The Brazilian airforce has ordered 28 with a further six to be sold to a Singapore defence contractor.

    But again its down to the perception of the mission required. Unless you step up from CASA 235 /295 you are essentially buying an MPA.

    I am well aware of the pros and Cons of the 295. To answer your question.Yes.I do. I will explain my thinking below.
    Up to the point where you introduced the concept of the 295 carrying a vehicle I'm in full agreement, but we don't have anything suitable to be carried other than motor bikes or quads....

    C130s in any form are expensive , a new C130 J will set you back $67 million ,and older ones take a lot of looking after, friend of mine work on the ex SAFAIR ones that operated out of Dublin , good tough reliable aircraft but with the usual American quirks

    C27 Spartans are out of production since 2016 with all the former US coast guard aircraft being sold to Greece.

    ATR 72 MPA has no ramp..so its a pure MPA and there is really nothing else new off the shelf that fits the spec and certainly nothing that could deploy ARW plus vehicles to far off lands....unless you want to buy something Russian ..and thats not happening.

    However you can have some of these as no one except the Japanese want them

    https://en.wikipedia.org/wiki/Kawasaki_C-2

    So if you want a MPA , already in production, proven,with ramp on the low end of the scale.... there really is only one option.....C295... but it won't be everything to every man.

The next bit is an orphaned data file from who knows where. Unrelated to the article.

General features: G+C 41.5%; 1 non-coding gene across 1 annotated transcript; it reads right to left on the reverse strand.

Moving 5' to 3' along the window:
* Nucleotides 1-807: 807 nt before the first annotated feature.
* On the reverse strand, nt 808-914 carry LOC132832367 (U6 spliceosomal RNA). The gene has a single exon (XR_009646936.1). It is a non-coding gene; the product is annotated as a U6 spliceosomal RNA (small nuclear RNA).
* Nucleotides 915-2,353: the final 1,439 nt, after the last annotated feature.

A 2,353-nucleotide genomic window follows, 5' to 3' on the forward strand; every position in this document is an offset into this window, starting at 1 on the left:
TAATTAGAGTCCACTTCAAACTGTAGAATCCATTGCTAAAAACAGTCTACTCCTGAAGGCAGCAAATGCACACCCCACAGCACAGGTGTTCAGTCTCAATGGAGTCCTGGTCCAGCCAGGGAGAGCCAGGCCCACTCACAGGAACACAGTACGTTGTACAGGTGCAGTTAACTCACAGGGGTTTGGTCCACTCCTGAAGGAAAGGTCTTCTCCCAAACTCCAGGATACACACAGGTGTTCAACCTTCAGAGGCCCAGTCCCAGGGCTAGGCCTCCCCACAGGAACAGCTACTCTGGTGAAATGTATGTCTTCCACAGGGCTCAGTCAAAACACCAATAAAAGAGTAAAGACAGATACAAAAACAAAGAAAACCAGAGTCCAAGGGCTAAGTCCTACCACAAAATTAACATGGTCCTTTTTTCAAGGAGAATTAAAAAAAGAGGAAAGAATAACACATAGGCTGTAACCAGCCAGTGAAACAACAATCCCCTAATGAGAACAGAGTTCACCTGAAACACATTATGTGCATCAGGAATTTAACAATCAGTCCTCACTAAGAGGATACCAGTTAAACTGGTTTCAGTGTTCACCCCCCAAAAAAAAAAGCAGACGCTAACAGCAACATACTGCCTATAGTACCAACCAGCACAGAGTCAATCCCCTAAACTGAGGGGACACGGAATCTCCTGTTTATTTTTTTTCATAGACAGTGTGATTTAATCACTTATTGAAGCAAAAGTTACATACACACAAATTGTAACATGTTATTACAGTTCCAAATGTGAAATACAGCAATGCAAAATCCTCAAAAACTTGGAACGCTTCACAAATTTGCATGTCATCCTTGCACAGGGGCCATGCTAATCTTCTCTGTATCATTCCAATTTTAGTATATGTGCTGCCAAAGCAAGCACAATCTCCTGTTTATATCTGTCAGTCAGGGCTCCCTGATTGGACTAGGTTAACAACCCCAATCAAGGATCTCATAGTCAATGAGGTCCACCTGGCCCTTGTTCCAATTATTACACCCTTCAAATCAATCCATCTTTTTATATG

Last edited by hptmurphy; 15th May 2018 at 21:26.
    Time for another break I think......

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  11. #33
    Moderator DeV's Avatar
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    Quote Originally Posted by hptmurphy View Post
    Embraer are a very capable company and supply some very good aircraft in the commuter mid range.

    The Brazilian airforce has ordered 28 with a further six to be sold to a Singapore defence contractor.

    But again its down to the perception of the mission required. Unless you step up from CASA 235 /295 you are essentially buying an MPA.

    "... must be an existing proven aircraft and not a prototype.... proven record of manufacturing this type of aircraftr and providing similar types of aircraft .... in last three years."

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  13. #34
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    Quote Originally Posted by hptmurphy View Post
    Embraer are a very capable company and supply some very good aircraft in the commuter mid range.

    The Brazilian airforce has ordered 28 with a further six to be sold to a Singapore defence contractor.

    But again its down to the perception of the mission required. Unless you step up from CASA 235 /295 you are essentially buying an MPA.
    Airbus is a very capable company and supply good aircraft... And the A400 project has been "less than ideal". Assuming that Embraer can finish the test program and ramp up into full production without anymore issues seems risky to me.

    And how many have been delivered? What's their rate of production? Is their an MPA suite ready to go to be fitted to provide for that area?

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  15. #35
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    Request for Proposals For the supply of Maritime Patrol Aircraft (MPA) to the Irish Defence Forces
    11 May 2018